10 Tongan Words You Need to Know When Visiting Tonga
10 Tongan Words You Need to Know When Visiting Tonga

10 Tongan Words You Need to Know When Visiting Tonga

(c) tongapocketguide.com

Learn Some Words in Fakatongan!

Travel is all about discovering new cultures and the Tongan culture is certainly a fascinating one! One of the basic ways to start immersing in the local culture is to speak the local language. While you can get by in English in Tonga, all Tongans speak Tongan or “Fakatongan” as a first language. It’s always fun to learn and speak some basic words in Tongan. Give it a try with these words listed in the Tongan words you need to know when visiting Tonga!

For more language talk, take a look at The Guide to the Tongan Language. Plus, wise up on the Tongan culture with The Guide to the Tongan Culture for Travellers.

1. Malo e Lelei!

Malo e lelei means “hello” in Tongan and is the Tongan word you’re bound to hear the most of a trip to the Kingdom.

10 Tongan Words You Need to Know When Visiting Tonga(c) tongapocketguide.com

2. Malo ‘Aupito!

Malo ‘aupito means “thank you” and, if you’re a polite tourist, it’s a word that you will be using a lot in Tonga. It is often met with a “‘lo malo”, which means “you’re welcome”.

10 Tongan Words You Need to Know When Visiting Tonga(c) Tonga Ministry of Tourism

3. Fale

If you’re staying at an island resort, you’re bound to be staying in a “fale”. This is a house in Tongan and, in the context of resorts, it’s your stand-alone cabin for sleeping in. Fale is a word seen at the beginning of a few words in Tongan as a word for different types of houses, for instance, the church is “fale lotu”, the hospital is “fale mahaki” and a restaurant in “fale kai”.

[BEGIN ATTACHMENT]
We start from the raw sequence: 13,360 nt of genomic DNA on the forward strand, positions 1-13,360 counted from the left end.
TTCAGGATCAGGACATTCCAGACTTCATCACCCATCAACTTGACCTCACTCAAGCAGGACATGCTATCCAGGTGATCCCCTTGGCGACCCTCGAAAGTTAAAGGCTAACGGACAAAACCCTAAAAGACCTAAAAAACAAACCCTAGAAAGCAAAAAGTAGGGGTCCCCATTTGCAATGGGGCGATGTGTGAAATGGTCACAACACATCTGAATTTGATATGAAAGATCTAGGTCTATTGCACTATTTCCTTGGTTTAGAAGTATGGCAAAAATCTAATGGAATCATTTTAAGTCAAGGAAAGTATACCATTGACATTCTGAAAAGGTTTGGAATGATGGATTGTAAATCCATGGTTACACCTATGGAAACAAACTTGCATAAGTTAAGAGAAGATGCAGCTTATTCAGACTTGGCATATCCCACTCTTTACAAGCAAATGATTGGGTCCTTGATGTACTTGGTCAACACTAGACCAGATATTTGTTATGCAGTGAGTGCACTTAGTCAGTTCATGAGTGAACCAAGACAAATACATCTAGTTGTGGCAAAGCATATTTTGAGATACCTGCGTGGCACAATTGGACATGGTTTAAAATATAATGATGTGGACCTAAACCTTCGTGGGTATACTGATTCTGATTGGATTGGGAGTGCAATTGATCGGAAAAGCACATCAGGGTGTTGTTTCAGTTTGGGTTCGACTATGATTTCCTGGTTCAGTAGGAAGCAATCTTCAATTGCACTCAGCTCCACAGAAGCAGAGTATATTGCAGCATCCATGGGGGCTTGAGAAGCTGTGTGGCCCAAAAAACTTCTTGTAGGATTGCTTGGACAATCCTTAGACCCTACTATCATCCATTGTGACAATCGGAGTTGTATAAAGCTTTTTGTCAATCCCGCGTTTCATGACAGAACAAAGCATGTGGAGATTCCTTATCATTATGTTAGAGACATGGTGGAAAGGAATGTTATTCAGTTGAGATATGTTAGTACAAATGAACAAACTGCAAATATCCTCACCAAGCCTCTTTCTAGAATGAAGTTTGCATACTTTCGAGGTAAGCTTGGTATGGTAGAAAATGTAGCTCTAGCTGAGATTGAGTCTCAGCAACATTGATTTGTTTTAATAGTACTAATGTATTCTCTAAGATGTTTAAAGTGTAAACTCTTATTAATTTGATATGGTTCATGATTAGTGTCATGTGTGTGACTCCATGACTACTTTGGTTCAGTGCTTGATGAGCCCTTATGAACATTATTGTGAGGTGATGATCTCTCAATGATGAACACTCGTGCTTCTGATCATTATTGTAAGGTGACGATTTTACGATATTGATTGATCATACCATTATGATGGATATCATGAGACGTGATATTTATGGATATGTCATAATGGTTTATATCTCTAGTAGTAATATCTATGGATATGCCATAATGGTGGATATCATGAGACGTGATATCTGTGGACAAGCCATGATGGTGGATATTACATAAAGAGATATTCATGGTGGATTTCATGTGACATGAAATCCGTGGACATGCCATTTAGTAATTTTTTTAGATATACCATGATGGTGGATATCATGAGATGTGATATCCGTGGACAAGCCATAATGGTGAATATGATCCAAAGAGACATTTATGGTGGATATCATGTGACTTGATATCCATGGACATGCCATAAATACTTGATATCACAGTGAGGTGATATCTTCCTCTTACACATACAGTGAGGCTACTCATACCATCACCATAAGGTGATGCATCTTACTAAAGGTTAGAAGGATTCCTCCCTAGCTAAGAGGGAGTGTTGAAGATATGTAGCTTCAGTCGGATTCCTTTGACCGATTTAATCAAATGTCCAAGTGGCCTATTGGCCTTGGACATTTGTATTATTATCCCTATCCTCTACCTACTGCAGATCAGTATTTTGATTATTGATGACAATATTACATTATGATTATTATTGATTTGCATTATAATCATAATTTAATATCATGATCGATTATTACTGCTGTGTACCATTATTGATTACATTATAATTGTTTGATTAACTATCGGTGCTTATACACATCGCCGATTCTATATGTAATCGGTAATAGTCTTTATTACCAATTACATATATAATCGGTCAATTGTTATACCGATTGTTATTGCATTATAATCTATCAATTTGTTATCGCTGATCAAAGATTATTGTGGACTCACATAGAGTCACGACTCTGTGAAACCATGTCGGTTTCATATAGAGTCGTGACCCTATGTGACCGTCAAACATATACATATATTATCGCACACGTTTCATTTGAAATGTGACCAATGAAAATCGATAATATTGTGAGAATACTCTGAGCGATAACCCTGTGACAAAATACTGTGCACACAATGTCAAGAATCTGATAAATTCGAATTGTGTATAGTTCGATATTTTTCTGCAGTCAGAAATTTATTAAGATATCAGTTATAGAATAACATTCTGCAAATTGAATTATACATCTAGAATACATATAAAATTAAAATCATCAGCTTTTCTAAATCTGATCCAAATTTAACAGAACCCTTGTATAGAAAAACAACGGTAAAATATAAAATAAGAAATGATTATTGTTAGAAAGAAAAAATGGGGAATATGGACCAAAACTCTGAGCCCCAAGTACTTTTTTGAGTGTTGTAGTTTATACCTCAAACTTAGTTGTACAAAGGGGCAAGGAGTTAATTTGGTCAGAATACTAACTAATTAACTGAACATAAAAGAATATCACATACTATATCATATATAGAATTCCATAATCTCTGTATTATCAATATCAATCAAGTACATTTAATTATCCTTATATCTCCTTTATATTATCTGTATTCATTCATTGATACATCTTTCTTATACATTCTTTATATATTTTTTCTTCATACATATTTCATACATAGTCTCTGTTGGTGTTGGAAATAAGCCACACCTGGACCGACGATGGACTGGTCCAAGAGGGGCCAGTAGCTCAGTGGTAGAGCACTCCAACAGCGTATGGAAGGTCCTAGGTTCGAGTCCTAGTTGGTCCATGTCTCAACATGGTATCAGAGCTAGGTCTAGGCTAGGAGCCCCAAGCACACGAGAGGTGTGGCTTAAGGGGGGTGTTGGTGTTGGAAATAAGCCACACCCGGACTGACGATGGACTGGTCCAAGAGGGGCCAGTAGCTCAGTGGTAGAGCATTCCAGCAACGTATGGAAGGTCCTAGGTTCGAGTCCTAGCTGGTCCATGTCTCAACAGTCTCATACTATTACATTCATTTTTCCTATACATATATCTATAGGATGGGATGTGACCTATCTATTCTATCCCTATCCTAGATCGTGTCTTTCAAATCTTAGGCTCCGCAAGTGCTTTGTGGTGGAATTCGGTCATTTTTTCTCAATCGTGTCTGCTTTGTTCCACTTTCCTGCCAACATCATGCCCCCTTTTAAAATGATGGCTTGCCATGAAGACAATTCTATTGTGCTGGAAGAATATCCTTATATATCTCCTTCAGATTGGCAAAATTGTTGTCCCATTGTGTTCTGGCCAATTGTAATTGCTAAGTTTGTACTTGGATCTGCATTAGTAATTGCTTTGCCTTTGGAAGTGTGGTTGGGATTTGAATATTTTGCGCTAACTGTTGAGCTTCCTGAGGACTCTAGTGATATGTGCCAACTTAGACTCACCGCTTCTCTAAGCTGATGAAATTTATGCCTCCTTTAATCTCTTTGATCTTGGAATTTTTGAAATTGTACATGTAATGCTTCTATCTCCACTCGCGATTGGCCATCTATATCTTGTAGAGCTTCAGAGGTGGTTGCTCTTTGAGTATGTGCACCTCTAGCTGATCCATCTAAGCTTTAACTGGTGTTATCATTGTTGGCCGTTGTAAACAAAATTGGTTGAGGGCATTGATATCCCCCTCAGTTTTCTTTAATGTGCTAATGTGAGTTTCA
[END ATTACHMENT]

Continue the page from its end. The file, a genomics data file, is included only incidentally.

10 Tongan Words You Need to Know When Visiting Tonga(c) tongapocketguide.com

4. ‘Io / Ikai

‘Io means “yes” and ikai means “no” – simple!

10 Tongan Words You Need to Know When Visiting Tonga(c) Tonga Ministry of Tourism

5. Kai

Kai is the word for eating or food. Personally, we think it’s the most important word for anywhere in the world. Check out some “kai” worth trying in the 6 Unique Foods in Tonga You Have to Try.

10 Tongan Words You Need to Know When Visiting Tonga(c) Tonga Ministry of Tourism

6. Inu

On a similar note to kai, inu means drink! Check out some “inu” to try in the 10 Drinks in Tonga You Have to Try.

10 Tongan Words You Need to Know When Visiting Tonga(c) Pxhere.com

7. Fale Koloa

Another type of fale that you’ll need to know is the fale koloa. Fale koloa refers to the small convenience stores seen around Tonga with the metal grates over the windows. Learn more about shopping at fale koloa in Where to Buy Food in Tonga.

10 Tongan Words You Need to Know When Visiting Tonga(c) tongapocketguide.com

8. Palangi

A palangi is quite simply a “white person”, usually referring to foreigners/tourists/white people/Europeans.

10 Tongan Words You Need to Know When Visiting Tonga(c) Tonga Ministry of Tourism

9. Kava

Kava is the national drink of Tonga and a narcotic drink enjoyed across the South Pacific islands. Tonga is a significant producer of the pepper plant that makes the roots of which kava is made from. Kava is ground-up roots mixed with water. Traditionally, only the men drink kava with a woman blessing the kava before it is drunk.

10 Tongan Words You Need to Know When Visiting Tonga(c) tongapocketguide.com

10. Taha, Ua, Tolu…

Otherwise, “One, two, three…” However, this is only the number for the standard numbering system in Tonga. There are different numbering systems used for different items, for instance, there are different numbers for counting coconuts than there is for counting fish.

10 Tongan Words You Need to Know When Visiting Tonga(c) Tonga Ministry of Tourism

Author

Robin C.

This article was reviewed and published by Robin, the co-founder of Tonga Pocket Guide. He has lived, worked and travelled across 16 different countries before settling in the South Pacific, so he knows a thing or two about planning the perfect trip in this corner of the world. Robin works and consults regularly with the Ministry of Tourism of Tonga. Robin is also the co-founder of several other South Pacific travel guides and is a regular host of webinars with the South Pacific Tourism Organisation.

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